Tags: flying

12

sparkline

Wednesday, March 25th, 2015

100 words 003

I measure transatlantic flights in movies watched. Yesterday’s journey from London to Seattle was four movies long.

  1. The Imitation Game: a necessarily fictionalised account of Turing’s life (one of the gotchas about top-secret work is that it’s, well, secret). But couldn’t Tommy Flowers have been given at least a walk-on part?
  2. Fury: Brad Pitt plays Lee Marvin in a war story told through the eyes of the naive rookie as seen in The Big Red One and Saving Private Ryan.
  3. Hunger Games: Mockingjay: Part One: The Hungering.
  4. Paddington: just right for the end of a flight.

Saturday, January 24th, 2015

Flying Toasters | After Dark in CSS

For people of a certain age, this will bring back memories of a classic screensaver.

If you had told me back then that the screensaver could one day be recreated in CSS, I’m not sure I would’ve believed it.

Thursday, August 29th, 2013

August in America, day twenty-six

My last day in Chicago was short and uneventful. After a late check-out from the hotel, Jessica and I wandered down to Intelligentsia, had some coffee, wandered off for some lunch, wandered back to Intelligentsia for even more coffee, before wandering back to the hotel to kill time before leaving.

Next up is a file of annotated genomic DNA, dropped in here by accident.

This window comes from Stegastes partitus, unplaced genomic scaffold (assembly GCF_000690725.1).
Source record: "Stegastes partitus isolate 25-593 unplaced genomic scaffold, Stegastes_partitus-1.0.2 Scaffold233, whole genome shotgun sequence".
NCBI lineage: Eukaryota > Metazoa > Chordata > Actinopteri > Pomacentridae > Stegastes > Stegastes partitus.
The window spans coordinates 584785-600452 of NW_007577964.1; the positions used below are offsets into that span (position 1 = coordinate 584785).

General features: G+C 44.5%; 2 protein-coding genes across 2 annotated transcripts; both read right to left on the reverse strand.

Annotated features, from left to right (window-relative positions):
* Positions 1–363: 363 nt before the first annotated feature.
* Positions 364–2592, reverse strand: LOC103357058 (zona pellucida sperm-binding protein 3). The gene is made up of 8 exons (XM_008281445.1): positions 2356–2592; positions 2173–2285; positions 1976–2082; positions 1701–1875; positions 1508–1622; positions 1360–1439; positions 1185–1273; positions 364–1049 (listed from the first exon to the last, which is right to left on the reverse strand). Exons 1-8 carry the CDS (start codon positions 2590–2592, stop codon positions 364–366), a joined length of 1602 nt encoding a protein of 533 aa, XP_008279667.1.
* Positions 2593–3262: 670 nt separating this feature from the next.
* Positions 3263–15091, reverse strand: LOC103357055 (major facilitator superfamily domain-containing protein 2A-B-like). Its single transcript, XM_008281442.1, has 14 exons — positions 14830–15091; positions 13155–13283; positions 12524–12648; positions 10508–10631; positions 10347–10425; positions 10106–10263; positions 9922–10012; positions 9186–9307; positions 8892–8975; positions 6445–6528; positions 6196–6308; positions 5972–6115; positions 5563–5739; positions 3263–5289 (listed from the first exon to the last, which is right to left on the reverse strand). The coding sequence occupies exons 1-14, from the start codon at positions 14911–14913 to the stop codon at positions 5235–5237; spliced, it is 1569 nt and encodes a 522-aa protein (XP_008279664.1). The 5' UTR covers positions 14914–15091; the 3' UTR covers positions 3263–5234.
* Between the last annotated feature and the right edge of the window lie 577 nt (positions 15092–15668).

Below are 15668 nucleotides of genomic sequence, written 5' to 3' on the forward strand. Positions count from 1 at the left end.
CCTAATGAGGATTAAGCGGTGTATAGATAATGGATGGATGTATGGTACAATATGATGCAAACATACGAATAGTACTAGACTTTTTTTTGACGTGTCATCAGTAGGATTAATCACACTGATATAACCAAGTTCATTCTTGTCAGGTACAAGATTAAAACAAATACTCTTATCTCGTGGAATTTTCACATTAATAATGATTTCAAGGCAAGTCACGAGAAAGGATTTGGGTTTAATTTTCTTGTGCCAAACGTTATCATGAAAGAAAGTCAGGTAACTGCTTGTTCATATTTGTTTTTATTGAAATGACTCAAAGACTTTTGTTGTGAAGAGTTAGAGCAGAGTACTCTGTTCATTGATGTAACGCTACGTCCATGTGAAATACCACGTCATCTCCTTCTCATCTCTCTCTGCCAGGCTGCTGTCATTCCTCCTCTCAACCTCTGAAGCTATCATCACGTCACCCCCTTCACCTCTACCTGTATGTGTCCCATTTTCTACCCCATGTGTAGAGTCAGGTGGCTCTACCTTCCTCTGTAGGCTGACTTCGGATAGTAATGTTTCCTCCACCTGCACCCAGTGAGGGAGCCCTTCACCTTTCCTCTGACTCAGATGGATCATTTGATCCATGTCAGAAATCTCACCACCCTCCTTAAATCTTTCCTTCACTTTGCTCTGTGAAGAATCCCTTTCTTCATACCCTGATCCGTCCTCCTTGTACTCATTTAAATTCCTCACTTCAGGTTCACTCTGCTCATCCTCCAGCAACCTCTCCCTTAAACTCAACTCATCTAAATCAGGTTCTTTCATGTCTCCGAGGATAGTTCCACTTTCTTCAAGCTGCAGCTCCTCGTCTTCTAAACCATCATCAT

Brad was leaving around the same time so we shared a ride out to the airport, which went pretty smoothly considering Chicago’s infamous traffic. We made it to O’Hare in plenty of time, breezed through security and hung out in the lounge until our flight was ready for boarding.

Thus endeth my August in America.

I’m pleased that I was able to live out of a medium-sized suitcase for such an extended period.

I’m pleased that I didn’t use a byte of data on my phone for the whole trip—the trick with the offline maps helped a lot.

I’m pleased that I was able to keep my promise to myself to document the trip by writing a journal entry every day I was in America …well, except for this one, which I’m writing from my home in Brighton. But hey, 25 out of 26 ain’t bad.

Sunday, August 11th, 2013

August in America, day eight

Today was a travel day. It was time to leave our most excellent hosts in Philadelphia and make our way to Jessica’s parents in Sierra Vista, Arizona.

I spent most of the travel time with my headphones on, listening to music and reading on my Kindle. I finished Kim Stanley Robinson’s 2312, a thoroughly enjoyable—if not exactly tightly-plotted—romp around the solar system, and started in on Lauren’s latest, The Shining Girls. It’s a real page-turner. Or, in the case of the Kindle, a real button-pusher.